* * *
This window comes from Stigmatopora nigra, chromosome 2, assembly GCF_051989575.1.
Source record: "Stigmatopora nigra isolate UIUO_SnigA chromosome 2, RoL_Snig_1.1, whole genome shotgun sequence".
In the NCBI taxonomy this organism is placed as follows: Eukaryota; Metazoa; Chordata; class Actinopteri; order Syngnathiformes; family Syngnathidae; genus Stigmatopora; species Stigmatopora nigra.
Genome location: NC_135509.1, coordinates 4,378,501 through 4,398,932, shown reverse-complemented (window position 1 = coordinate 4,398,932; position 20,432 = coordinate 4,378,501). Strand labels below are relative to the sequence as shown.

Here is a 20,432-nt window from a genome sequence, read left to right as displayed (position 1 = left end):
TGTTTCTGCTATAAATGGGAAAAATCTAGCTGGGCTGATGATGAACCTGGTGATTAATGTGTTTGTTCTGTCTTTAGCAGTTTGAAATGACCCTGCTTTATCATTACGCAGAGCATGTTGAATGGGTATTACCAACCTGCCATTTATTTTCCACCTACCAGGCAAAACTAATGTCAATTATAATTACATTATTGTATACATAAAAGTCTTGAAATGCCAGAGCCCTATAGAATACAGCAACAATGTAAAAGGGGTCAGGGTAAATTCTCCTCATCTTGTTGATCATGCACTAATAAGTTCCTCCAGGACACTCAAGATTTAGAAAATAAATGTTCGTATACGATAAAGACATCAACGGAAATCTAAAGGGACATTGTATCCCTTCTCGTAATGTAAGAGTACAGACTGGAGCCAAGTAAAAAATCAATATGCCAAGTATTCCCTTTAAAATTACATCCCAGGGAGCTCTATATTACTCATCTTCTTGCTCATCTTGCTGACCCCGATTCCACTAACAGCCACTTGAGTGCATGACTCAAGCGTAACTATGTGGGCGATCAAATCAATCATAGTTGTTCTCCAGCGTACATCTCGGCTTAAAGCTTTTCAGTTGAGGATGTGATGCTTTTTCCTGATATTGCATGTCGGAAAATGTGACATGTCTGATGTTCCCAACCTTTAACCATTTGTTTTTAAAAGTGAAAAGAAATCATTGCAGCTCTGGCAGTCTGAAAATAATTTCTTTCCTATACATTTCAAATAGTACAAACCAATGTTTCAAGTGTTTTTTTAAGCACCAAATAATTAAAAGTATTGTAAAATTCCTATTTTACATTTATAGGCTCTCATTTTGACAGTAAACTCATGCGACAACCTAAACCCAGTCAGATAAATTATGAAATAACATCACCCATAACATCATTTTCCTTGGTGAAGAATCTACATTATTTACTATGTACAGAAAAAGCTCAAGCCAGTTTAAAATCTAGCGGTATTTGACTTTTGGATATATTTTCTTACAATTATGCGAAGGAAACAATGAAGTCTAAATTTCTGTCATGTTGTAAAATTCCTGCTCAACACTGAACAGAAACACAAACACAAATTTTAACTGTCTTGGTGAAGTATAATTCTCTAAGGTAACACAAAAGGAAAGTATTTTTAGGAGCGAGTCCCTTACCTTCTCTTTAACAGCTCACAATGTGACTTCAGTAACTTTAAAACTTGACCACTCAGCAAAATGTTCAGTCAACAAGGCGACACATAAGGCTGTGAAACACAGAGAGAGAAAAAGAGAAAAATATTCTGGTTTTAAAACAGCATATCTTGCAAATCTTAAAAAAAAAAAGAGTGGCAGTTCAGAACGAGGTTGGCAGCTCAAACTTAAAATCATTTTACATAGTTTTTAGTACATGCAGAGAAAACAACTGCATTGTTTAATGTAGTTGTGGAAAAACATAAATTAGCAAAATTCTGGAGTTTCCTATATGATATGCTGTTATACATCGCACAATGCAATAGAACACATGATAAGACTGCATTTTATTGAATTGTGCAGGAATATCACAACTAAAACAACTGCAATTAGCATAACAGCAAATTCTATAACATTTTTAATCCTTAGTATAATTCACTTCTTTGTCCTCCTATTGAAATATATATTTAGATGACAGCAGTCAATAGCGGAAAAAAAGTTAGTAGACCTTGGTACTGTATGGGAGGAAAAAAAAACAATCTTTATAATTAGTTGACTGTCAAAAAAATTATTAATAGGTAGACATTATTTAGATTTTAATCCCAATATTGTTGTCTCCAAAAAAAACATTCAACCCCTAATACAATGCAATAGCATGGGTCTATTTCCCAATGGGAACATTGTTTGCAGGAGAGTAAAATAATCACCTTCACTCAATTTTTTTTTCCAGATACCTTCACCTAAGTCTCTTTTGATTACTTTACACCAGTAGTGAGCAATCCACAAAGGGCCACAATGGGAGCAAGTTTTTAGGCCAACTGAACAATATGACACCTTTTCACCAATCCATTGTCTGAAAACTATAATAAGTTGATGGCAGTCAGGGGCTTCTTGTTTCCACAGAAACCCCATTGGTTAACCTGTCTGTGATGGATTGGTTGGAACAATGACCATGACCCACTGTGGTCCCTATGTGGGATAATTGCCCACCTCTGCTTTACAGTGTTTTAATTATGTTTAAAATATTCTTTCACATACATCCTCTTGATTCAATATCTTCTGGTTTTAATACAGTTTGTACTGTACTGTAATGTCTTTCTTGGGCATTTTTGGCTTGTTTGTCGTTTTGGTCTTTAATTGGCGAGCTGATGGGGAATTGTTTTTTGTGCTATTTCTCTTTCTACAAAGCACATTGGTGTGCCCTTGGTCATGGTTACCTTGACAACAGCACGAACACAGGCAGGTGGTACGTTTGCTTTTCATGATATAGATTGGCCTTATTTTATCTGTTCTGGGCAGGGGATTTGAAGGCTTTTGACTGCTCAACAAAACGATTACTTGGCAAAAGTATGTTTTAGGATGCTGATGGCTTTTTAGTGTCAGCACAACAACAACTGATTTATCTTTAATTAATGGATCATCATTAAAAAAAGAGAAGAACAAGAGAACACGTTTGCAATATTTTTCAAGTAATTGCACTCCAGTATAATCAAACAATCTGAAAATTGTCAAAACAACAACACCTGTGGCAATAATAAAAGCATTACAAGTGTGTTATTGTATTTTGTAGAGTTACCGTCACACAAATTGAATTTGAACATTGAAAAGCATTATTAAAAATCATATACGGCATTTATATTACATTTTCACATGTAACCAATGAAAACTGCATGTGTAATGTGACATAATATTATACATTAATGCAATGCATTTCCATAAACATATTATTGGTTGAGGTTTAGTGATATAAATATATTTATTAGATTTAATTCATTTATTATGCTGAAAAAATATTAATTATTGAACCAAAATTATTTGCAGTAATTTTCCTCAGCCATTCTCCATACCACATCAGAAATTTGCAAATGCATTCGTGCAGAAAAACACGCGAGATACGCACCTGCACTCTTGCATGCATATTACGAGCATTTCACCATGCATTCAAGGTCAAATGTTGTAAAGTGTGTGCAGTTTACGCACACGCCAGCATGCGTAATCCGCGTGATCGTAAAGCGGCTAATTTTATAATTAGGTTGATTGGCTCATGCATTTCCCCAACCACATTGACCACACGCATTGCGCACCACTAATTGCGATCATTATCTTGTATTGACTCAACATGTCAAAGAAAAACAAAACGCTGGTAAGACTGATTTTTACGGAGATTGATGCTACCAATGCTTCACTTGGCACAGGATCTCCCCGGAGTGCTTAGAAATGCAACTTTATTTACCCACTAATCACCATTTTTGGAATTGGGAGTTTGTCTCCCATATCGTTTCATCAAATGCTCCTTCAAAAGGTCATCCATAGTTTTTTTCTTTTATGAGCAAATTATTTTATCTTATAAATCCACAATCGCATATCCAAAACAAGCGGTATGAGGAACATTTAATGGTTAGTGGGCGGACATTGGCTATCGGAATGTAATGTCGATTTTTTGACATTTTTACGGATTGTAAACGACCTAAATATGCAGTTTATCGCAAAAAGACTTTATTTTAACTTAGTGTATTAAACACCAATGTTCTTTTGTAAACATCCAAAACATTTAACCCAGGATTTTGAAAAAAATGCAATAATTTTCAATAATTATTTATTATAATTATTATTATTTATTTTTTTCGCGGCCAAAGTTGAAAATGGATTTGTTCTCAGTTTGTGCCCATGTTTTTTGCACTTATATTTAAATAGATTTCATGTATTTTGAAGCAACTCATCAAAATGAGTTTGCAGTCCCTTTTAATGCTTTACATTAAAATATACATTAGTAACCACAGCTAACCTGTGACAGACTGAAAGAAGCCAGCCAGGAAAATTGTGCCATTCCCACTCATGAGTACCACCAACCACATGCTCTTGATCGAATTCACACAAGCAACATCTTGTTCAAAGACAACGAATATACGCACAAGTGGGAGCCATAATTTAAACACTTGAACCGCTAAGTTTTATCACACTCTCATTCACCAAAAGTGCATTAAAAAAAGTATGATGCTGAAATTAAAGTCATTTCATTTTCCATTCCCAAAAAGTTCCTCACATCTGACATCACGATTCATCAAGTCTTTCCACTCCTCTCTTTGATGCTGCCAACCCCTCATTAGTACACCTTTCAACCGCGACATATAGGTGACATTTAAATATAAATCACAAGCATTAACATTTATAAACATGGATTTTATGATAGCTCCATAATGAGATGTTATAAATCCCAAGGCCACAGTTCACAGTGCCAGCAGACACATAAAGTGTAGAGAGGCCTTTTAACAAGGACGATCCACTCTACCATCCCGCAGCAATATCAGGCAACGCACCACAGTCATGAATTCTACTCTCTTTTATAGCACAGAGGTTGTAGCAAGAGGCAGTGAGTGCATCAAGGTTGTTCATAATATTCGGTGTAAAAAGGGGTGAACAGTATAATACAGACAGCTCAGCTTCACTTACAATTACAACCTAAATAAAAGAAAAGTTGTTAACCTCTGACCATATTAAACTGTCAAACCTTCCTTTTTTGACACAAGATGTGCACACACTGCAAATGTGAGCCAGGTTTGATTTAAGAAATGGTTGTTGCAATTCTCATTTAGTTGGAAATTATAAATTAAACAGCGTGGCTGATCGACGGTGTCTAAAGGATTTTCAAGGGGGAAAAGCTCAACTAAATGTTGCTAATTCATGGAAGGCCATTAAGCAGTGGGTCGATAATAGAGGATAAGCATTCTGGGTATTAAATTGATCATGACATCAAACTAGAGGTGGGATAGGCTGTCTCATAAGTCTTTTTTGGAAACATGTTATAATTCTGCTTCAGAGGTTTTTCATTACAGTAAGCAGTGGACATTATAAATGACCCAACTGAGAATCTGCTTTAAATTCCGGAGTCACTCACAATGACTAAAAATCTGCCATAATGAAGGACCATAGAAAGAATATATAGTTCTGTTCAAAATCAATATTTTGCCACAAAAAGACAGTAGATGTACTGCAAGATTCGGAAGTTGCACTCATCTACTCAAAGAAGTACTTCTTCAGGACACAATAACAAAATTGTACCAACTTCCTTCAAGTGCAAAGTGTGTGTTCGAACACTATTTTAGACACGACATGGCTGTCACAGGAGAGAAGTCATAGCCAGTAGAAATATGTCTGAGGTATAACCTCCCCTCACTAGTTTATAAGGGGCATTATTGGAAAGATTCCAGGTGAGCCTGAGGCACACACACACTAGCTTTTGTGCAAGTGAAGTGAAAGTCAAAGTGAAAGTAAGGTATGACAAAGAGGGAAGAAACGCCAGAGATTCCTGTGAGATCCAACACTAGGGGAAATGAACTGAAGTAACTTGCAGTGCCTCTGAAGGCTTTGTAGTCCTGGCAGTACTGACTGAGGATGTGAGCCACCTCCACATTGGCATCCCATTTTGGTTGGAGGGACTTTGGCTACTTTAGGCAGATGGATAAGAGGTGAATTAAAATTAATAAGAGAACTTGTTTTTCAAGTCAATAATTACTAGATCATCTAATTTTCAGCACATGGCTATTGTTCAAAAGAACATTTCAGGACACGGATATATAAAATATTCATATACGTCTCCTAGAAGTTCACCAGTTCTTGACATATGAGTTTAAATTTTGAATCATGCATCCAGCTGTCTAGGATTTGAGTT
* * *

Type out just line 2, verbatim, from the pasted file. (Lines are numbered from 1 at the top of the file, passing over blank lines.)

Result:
Source record: "Stigmatopora nigra isolate UIUO_SnigA chromosome 2, RoL_Snig_1.1, whole genome shotgun sequence".